Co-founded by Molly Molloy, Kristin Forss and Lucinda Chambers, Colville – the London/Milan-based brand – is independent, off-kilter and too cool for the traditional fashion industry. Colville is the creative encounter between three different minds and three personal points of view. The trio have worked together at Marni, while Chambers was Consuelo Castiglioni’s longtime stylist and is famous for her sense for eclectic layering. Their spring-summer 2020 collection involved working collaboratively with a Colombian women’s group on charming woven bags, and they’re sourcing vintage silk scarves and old shell jackets from the ’90s and turning them into graceful dresses and sleeved shrugs. Social responsibility and upcycling are buzzwords that fashion companies use as their marketing ploy. But for Colville, this isn’t a trend. Molloy, Forss, and Chambers are really, truly close to the product. Those are clothes to be worn, cherished, mixed and matched. Clothes that are bold and brave, considered and careful, sensitive and detailed. Colville designer have a soft point for bold floral prints and off-kilter silhouettes (if you worked with Castiglioni, that’s an inheritable trait), like an upside-down shirt whose sleeves drape below the hips and a trompe l’oeil skirt that looks like a folded-over dress. The collection as well features amazing raincoats made from boat sails. Keep this brand on your radar next season, if you’re looking for truly sustainable, bold fashion.
Collage by Edward Kanarecki.
August is the moment in fashion to discover brands, or at least, refresh your memory on names you haven’t looked at for a while. Colville isn’t this new on the block, but honestly I haven’t had a look at the label since its debut more a year ago. And I’ve got to tell you one thing: it’s doing more than fine. Co-founded by Molly Molloy, Kristin Forss and Lucinda Chambers (whose Instagram-diary is my must-follow), the London-based brand is independent, off-kilter and too cool for the fashion industry. Colville is the creative encounter between three different minds and three personal points of view. A sum, not a mix. The irregular and the imperfect put-together are integral to the outcome: a collection that’s a sum of pieces, that is eclectic and idiosyncratic. Those are clothes to be worn, cherished, mixed and matched. Clothes that are bold and brave, considered and careful, sensitive and detailed. Clothes that are real: addends to a lasting discourse. As the brand’s manifesto says, Colville pieces can be assembled, disassembled, reassembled, following individual whims. It’s about putting the unexpected together. Not one way to wear it, but as many as there are viewpoints. The autumn-winter 2019 collection is just that: a play with proportions, shapes, prints. Fitting together like an imperfect jigsaw puzzle: clashing colors, unlikely partnerships of textures, a touch of craft, tailoring and flou. From the nomad-kind of layers and winter shawls to grungy-meets-hippie knits and florals, you want to have those garments and make them your reality.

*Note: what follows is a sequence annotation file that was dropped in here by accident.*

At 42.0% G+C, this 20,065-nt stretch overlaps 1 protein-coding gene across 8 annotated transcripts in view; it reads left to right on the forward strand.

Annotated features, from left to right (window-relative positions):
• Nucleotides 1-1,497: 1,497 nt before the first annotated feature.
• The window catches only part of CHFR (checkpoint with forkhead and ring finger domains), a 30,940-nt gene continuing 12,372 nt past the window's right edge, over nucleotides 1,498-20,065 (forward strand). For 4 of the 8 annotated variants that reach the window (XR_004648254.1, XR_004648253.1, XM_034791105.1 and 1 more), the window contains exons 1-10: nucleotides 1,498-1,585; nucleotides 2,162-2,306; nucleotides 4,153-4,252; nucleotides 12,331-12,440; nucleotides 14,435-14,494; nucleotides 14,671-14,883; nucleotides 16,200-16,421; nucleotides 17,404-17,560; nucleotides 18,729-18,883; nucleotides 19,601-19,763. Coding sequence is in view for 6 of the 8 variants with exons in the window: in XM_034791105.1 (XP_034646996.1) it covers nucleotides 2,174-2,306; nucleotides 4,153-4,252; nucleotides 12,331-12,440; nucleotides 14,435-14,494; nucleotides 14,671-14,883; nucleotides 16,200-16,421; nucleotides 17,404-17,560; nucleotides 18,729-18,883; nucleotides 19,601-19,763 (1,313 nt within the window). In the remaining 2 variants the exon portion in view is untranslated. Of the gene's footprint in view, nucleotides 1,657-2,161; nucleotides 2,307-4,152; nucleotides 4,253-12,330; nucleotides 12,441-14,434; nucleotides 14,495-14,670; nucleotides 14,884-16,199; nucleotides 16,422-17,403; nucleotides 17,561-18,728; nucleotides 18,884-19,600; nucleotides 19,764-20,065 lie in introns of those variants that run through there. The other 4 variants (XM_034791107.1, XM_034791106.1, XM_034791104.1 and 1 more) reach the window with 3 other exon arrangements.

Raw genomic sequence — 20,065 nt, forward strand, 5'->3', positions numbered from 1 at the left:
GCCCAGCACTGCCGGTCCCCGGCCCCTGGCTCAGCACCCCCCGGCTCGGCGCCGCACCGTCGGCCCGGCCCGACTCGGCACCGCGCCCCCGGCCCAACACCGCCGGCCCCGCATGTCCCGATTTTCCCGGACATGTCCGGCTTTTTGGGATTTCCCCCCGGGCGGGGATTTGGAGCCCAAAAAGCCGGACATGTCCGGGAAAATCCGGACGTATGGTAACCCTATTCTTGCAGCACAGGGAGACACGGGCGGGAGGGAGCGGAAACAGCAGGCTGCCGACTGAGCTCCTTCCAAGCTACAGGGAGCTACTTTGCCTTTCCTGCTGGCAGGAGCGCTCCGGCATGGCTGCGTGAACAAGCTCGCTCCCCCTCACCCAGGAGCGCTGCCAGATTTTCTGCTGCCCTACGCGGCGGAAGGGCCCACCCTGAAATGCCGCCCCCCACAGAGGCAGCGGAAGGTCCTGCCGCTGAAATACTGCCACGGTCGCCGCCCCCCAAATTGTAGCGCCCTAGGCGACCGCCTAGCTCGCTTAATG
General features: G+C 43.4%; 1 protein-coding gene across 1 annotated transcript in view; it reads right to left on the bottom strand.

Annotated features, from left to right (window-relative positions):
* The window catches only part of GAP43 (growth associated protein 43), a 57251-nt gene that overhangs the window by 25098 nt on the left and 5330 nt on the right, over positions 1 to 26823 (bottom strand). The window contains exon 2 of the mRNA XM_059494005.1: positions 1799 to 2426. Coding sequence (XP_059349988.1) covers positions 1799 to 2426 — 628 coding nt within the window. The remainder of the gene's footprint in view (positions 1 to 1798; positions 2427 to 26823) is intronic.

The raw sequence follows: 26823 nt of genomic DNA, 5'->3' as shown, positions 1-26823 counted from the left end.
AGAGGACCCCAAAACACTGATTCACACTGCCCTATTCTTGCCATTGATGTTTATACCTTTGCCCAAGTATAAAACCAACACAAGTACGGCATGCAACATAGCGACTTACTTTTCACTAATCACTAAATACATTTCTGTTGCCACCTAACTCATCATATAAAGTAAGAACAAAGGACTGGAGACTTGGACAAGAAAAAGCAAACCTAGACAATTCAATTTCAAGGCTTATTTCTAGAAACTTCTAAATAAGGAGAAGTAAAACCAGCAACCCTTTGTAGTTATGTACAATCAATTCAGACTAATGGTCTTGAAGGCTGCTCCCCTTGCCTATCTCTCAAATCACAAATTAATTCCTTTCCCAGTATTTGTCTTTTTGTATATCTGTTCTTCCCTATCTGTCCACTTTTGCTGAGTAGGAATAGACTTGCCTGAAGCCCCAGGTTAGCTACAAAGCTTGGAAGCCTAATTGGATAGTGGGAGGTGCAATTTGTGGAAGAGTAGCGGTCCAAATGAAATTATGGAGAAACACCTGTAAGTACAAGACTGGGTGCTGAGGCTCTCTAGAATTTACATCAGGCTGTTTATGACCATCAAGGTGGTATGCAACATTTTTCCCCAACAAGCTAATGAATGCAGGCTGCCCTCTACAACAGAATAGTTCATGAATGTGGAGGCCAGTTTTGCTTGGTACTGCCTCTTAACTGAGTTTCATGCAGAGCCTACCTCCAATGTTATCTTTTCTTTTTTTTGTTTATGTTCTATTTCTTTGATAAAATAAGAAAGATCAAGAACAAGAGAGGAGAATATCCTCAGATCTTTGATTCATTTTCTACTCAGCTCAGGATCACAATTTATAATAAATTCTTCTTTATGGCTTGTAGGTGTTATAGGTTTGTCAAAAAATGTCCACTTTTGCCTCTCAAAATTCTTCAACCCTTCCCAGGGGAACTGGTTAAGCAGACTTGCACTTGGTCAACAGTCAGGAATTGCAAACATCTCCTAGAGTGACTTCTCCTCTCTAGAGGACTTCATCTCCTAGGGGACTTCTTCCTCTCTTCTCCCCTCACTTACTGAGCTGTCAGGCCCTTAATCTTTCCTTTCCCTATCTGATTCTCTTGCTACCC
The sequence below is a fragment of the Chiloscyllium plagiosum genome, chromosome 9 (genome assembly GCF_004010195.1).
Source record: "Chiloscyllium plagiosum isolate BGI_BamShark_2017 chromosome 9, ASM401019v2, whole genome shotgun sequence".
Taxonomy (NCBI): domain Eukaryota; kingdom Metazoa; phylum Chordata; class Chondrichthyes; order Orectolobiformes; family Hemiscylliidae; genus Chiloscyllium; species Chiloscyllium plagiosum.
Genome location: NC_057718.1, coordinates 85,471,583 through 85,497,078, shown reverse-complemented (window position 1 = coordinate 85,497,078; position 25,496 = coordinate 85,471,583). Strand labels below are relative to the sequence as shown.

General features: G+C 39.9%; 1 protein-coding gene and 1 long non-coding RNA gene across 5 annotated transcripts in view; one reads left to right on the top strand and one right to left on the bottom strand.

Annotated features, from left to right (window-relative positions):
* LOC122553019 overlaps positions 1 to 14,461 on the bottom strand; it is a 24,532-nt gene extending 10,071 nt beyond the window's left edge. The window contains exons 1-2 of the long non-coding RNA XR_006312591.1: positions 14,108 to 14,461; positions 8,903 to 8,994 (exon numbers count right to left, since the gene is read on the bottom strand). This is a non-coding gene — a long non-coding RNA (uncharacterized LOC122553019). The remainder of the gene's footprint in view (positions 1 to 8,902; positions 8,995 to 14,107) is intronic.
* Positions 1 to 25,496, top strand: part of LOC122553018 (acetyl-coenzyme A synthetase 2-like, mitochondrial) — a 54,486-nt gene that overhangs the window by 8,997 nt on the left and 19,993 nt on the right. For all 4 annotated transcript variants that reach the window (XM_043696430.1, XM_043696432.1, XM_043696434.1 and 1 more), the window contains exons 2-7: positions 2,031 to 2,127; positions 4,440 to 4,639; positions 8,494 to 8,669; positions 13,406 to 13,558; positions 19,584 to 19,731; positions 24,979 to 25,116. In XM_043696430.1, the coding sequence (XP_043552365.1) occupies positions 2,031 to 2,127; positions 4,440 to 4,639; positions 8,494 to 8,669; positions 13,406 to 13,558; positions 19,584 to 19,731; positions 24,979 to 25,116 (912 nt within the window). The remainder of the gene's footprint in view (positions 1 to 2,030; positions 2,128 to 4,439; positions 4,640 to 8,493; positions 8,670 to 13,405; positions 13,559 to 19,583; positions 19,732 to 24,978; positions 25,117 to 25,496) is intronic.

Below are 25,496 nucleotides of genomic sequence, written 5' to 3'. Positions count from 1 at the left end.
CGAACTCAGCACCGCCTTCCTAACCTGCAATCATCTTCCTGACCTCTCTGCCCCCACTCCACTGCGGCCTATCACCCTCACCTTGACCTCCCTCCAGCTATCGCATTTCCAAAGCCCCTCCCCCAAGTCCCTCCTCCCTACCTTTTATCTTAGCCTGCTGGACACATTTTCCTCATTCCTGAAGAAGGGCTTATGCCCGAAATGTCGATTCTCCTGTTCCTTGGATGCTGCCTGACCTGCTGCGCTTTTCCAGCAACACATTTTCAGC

Collage by Edward Kanarecki.
Taken from Alexandra Schulman’s final issue of British Vogue, this editorial has an extremely sentimental meaning. How ‘aristocrat-gone-nomad’ is it? I think that’s what Englishness in fashion is all about – off-kilter in a Stella Tennant way and defiant in a Vivienne Westwood manner. I think that as the editor-in-chief, Schulman understood and embraced that perfectly, just like the fashion editor Lucinda Chambers, who has abruptly departured from her Vogue position a month ago (if you STILL haven’t read that candid essay, here you go). See it for yourself.
Publication: Vogue UK September 2017 Model: Nora Attal, Elfie Reigate Photographer: Mario Testino Fashion Editor: Lucinda Chambers Hair: Sam McKnight Make Up: Val Garland